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Chapter: Introduction to the Design and Analysis of Algorithms

Important Problem Types in Algorithms Analysis

In the limitless sea of problems one encounters in computing, there are a few areas that have attracted particular attention from researchers.

Important Problem Types


In the limitless sea of problems one encounters in computing, there are a few areas that have attracted particular attention from researchers. By and large, their interest has been driven either by the problem’s practical importance or by some specific characteristics making the problem an interesting research subject; fortunately, these two motivating forces reinforce each other in most cases.


In this section, we are going to introduce the most important problem types:






String processing


Graph problems


Combinatorial problems

Geometric problems

Numerical problems


These problems are used in subsequent chapters of the book to illustrate different algorithm design techniques and methods of algorithm analysis.



The sorting problem is to rearrange the items of a given list in nondecreasing order. Of course, for this problem to be meaningful, the nature of the list items must allow such an ordering. (Mathematicians would say that there must exist a relation of total ordering.) As a practical matter, we usually need to sort lists of numbers, characters from an alphabet, character strings, and, most important, records similar to those maintained by schools about their students, libraries about their holdings, and companies about their employees. In the case of records, we need to choose a piece of information to guide sorting. For example, we can choose to sort student records in alphabetical order of names or by student number or by student grade-point average. Such a specially chosen piece of information is called a key. Computer scientists often talk about sorting a list of keys even when the list’s items are not records but, say, just integers.


Why would we want a sorted list? To begin with, a sorted list can be a required output of a task such as ranking Internet search results or ranking students by their GPA scores. Further, sorting makes many questions about the list easier to answer. The most important of them is searching: it is why dictionaries, telephone books, class lists, and so on are sorted. You will see other examples of the usefulness of list presorting in Section 6.1. In a similar vein, sorting is used as an auxiliary step in several important algorithms in other areas, e.g., geometric algorithms and data compression. The greedy approach—an important algorithm design technique discussed later in the book—requires a sorted input.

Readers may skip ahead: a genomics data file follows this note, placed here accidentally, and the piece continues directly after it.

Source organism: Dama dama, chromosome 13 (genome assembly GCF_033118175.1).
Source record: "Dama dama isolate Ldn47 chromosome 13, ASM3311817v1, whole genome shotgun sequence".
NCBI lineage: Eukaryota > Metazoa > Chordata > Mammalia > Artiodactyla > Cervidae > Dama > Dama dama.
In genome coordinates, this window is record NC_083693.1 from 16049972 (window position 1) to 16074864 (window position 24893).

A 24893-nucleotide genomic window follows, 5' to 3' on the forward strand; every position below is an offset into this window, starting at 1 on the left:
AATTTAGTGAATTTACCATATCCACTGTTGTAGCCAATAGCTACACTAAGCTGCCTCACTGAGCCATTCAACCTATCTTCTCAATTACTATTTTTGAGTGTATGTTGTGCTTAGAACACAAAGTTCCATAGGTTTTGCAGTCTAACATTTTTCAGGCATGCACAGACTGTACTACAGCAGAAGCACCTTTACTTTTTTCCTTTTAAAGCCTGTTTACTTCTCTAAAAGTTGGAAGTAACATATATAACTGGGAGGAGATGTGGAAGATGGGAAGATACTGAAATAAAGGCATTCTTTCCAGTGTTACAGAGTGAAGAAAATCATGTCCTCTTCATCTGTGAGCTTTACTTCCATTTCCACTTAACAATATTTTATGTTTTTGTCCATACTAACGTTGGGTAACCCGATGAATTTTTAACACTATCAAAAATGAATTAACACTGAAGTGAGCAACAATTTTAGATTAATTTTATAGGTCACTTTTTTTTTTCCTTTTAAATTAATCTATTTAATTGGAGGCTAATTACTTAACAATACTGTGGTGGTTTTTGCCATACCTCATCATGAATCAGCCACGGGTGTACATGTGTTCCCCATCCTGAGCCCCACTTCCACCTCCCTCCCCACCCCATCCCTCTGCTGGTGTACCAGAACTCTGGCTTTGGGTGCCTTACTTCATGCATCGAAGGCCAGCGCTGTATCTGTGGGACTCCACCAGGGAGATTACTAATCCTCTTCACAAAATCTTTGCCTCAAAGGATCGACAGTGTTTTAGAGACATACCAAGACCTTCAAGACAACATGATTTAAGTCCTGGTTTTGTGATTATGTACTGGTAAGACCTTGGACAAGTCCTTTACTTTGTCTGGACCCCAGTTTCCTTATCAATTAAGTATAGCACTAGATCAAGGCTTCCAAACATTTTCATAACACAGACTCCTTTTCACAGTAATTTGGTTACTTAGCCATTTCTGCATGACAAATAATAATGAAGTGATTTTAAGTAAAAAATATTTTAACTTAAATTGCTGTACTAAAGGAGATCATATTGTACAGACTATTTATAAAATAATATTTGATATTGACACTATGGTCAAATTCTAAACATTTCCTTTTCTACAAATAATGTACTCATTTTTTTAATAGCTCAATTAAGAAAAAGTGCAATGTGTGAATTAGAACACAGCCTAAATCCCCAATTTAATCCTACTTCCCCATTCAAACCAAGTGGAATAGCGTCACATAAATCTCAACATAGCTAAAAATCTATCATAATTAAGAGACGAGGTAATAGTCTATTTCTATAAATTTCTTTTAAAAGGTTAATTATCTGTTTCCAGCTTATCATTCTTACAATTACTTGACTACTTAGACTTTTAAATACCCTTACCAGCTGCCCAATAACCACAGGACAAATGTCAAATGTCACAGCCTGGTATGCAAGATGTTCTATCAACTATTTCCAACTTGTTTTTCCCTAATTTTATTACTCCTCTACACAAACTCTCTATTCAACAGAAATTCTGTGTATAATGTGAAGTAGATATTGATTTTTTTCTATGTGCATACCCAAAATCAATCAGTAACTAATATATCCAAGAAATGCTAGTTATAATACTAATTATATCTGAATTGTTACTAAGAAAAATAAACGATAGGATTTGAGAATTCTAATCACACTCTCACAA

By now, computer scientists have discovered dozens of different sorting algo-rithms. In fact, inventing a new sorting algorithm has been likened to designing the proverbial mousetrap. And I am happy to report that the hunt for a better sorting mousetrap continues. This perseverance is admirable in view of the fol-lowing facts. On the one hand, there are a few good sorting algorithms that sort an arbitrary array of size n using about n log2 n comparisons. On the other hand, no algorithm that sorts by key comparisons (as opposed to, say, comparing small pieces of keys) can do substantially better than that.


There is a reason for this embarrassment of algorithmic riches in the land of sorting. Although some algorithms are indeed better than others, there is no algorithm that would be the best solution in all situations. Some of the algorithms are simple but relatively slow, while others are faster but more complex; some work better on randomly ordered inputs, while others do better on almost-sorted lists; some are suitable only for lists residing in the fast memory, while others can be adapted for sorting large files stored on a disk; and so on.

Two properties of sorting algorithms deserve special mention. A sorting algo-rithm is called stable if it preserves the relative order of any two equal elements in its input. In other words, if an input list contains two equal elements in positions i and j where i < j, then in the sorted list they have to be in positions i and j ,